I have a good way of working out when the winter weather has started – I light my fire for the first time. So far, I haven’t done this yet. In fact, despite a couple of cold nights last week I’ve found the evenings relatively warm and the days certainly very mild so far this April. Actually April is turning out to be a very dry month for many places in the north and east of both islands. I’m not sure when our first major winter storm will be but I’m thinking it wont be in April. Highs are still rolling over from Tasmania and northern New Zealand seems especially protected. So in my mind it feels mild this April with the ground certainly drying out again.
So when is the next rain band on the way? Well there’s perhaps a slight change in weather patterns coming up. The high that brought mostly dry weather to the nation over Easter will stick around over the North Island this week. By mid to late this week rain bands will build along the South Island’s west but hardly a drop will spill over to the east. However I’m watching the weather patterns heading in to this weekend and early next week. Computer models have been consistent over the past few days at predicting one or two lows forming in the Tasman Sea – one may even be a sub-tropical low. It’s too far out to be sure if it will make landfall here but check back for my blog updates throughout this week.
A sub-tropical low is what we need… farms and gardens are again drying out in many regions and a good soaking from the north would be perfect. This is also the time of year farmers spread fertiliser across the paddocks (and it’s good to do it in the gardens too) and rain is needed to dissolve the fertiliser into the ground. This weekend is certainly looking more promising than it has been over the past month. But will it rain in the east? Hawkes Bay is desperate for rain yet again but unfortunately this system appears to be coming in from the west, or north west. I’ll keep you updated on these two lows and lets hope they bring some rain to the country – for the sake of water tanks, farms and gardens anyway…and if you have a wedding this weekend I hope it’s stops raining in time for the photos. I’m trying to please everyone.
I was looking back in the Weather Watch Archives yesterday and it was this week last year that New Zealanders were shocked to learn the loss of 8 lives in a flash flooding disaster in Central Plateau. It was our deadliest weather event in 40 years, since the Waihine Disaster. It’s a sobering reminder to us all that as an outdoors nation we need to have a better understanding of the weather. Not just be aware of weather warnings, but also be aware of where weather systems are coming from and when a warning is issued, what level of severity is that warning. The weather in this country is quite changeable and difficult to predict at times. We need to understand the many microclimates and weather systems to keep a close eye on. It’s a hard job balancing what is interesting to read about (say a potential tropical cyclone) alongside not hyping an event. I think in New Zealand we have a very good balance. One positive thing about the recession is that it’ll probably stop the TV networks from sending reporters out all over the country to report “live” from a storm…when it’s dry and calm…a bit of a let down for the viewer.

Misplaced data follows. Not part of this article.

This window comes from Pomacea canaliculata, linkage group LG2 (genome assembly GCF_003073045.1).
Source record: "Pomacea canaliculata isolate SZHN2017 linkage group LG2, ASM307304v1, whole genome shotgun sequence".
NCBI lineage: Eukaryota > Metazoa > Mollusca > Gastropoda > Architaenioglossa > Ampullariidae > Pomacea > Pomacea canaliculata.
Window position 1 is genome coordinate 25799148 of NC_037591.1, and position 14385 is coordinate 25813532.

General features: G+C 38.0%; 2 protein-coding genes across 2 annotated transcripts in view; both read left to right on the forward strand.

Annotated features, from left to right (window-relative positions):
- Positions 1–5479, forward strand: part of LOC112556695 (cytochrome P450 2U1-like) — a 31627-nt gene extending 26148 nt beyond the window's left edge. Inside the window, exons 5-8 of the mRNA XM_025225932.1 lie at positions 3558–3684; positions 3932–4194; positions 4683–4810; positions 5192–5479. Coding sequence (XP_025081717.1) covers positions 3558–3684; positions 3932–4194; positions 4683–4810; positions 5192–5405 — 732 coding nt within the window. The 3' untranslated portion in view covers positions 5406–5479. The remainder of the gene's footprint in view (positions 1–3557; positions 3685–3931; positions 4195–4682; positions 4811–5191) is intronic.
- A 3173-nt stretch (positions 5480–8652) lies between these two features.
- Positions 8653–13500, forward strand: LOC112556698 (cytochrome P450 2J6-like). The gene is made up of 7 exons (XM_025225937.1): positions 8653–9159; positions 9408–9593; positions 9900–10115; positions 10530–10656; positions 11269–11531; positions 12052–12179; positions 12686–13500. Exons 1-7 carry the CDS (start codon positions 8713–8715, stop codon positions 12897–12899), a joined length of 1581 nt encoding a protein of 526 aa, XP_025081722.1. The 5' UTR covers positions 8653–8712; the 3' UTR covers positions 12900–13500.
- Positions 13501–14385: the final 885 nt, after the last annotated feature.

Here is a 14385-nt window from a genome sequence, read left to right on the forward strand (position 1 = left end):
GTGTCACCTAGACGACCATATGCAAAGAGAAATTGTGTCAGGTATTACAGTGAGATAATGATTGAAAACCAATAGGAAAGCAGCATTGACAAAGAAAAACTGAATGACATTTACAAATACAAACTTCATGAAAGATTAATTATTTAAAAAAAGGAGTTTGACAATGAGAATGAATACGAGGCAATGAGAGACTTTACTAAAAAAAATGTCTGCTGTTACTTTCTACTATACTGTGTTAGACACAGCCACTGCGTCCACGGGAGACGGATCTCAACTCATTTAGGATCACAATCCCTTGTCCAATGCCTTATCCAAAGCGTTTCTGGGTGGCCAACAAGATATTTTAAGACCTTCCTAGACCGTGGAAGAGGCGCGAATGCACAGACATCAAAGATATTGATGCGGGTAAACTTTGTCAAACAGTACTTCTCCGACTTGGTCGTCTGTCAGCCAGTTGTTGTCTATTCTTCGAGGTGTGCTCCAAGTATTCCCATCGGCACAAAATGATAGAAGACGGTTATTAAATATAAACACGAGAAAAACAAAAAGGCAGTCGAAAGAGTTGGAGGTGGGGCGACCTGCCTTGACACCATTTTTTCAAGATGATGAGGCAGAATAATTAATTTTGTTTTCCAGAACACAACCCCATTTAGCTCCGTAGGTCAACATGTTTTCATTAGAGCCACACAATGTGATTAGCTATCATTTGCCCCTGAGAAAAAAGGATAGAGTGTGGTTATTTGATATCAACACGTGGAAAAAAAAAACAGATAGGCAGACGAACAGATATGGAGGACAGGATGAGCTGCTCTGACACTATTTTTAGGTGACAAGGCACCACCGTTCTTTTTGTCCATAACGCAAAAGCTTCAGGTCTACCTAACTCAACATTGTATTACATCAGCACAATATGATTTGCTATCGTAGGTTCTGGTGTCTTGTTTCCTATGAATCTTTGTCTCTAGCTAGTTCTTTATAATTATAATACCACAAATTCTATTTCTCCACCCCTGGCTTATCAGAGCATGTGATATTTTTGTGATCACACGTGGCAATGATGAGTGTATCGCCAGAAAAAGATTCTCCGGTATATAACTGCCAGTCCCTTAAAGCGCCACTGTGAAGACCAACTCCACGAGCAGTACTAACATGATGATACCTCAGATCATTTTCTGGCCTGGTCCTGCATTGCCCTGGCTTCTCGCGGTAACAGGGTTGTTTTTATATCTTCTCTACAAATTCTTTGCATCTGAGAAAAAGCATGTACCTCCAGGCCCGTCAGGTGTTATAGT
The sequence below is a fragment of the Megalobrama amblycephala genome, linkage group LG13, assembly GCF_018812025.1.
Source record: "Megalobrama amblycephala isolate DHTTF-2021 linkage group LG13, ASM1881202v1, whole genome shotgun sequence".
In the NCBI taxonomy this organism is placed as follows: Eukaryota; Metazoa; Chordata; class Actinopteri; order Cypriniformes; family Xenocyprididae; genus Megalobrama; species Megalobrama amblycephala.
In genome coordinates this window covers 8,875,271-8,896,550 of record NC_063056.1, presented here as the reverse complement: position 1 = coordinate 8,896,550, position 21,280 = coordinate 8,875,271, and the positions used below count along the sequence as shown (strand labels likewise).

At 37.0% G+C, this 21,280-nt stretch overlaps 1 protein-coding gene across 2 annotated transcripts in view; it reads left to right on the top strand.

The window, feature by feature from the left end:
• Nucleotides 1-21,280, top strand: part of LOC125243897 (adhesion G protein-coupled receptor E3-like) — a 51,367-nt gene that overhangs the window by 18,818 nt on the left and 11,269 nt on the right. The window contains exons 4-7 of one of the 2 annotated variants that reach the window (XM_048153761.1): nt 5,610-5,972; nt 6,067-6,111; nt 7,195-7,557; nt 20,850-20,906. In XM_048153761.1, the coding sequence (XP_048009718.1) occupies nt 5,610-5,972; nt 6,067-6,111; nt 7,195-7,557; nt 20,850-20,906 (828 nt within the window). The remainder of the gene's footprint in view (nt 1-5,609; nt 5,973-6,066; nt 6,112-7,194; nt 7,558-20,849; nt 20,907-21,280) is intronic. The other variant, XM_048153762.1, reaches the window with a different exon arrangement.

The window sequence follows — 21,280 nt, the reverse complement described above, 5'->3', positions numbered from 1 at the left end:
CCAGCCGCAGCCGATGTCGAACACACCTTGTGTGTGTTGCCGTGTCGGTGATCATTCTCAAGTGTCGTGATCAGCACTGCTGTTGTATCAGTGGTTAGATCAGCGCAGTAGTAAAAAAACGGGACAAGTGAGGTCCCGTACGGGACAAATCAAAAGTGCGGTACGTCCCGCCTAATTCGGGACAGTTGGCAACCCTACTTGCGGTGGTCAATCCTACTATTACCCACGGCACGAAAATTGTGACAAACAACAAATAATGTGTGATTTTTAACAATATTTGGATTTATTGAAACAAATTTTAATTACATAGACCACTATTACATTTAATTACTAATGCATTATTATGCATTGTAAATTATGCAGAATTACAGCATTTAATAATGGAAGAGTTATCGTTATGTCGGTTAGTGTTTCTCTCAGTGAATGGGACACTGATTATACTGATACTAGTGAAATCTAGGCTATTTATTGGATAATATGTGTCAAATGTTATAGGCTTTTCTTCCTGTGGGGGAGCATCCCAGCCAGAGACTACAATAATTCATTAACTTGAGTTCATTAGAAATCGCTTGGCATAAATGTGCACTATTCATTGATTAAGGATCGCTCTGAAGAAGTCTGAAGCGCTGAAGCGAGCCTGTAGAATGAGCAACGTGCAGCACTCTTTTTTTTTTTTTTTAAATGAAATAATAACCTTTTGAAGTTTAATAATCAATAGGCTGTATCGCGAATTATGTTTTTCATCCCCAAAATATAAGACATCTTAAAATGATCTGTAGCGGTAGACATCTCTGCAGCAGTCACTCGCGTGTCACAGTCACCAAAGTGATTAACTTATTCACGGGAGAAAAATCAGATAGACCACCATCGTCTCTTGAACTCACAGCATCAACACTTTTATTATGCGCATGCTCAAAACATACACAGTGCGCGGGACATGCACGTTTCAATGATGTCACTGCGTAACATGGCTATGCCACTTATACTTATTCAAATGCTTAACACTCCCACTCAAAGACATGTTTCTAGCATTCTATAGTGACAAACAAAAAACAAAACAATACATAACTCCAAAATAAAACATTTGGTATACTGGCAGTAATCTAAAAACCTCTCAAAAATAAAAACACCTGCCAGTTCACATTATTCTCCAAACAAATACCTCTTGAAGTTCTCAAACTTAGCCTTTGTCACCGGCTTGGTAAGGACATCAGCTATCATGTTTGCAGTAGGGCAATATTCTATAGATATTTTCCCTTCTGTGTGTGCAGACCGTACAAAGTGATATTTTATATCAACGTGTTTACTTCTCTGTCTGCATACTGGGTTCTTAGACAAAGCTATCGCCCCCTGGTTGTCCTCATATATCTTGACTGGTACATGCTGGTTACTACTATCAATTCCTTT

It’s certainly my job to talk about weather events affecting us/potentially affecting us…then up to the news rooms to decide whether or not that needs to be released into the mainstream media as a news story. 9 times out of 10 the stories aren’t used, so I think we have a good balance of weather coverage…I can talk about all the weather events here, within a weather forum, then for the bigger or more newsworthy events websites such as NewstalkZB.co.nz, NZherald.co.nz and WeatherWatch.co.nz will give those stories the exposure they need.
Over Easter it was good to see that no severe weather affected holidaymakers across the country. While I like a good storm I prefer the timing to be outside of long weekends. The next set of severe weather should arrive in the South Island on Wednesday. MetService has a severe weather watch in place for heavy rain right up the West Coast and severe gales across Southland, Otago and inland Canterbury. With the high pressure system remaining in the North Island mostly settled weather should remain all week – although it’ll likely remain cloudy in the west and windy around Wellington. If you’re in Auckland and you’re sick of the cloud – there’s at least a week of it on the way. Today looks to be the sunniest day of all. Read our independent Auckland forecast here – right up to this Sunday.
Read Philip Duncan’s other weather blogs at NZHerald.co.nz here.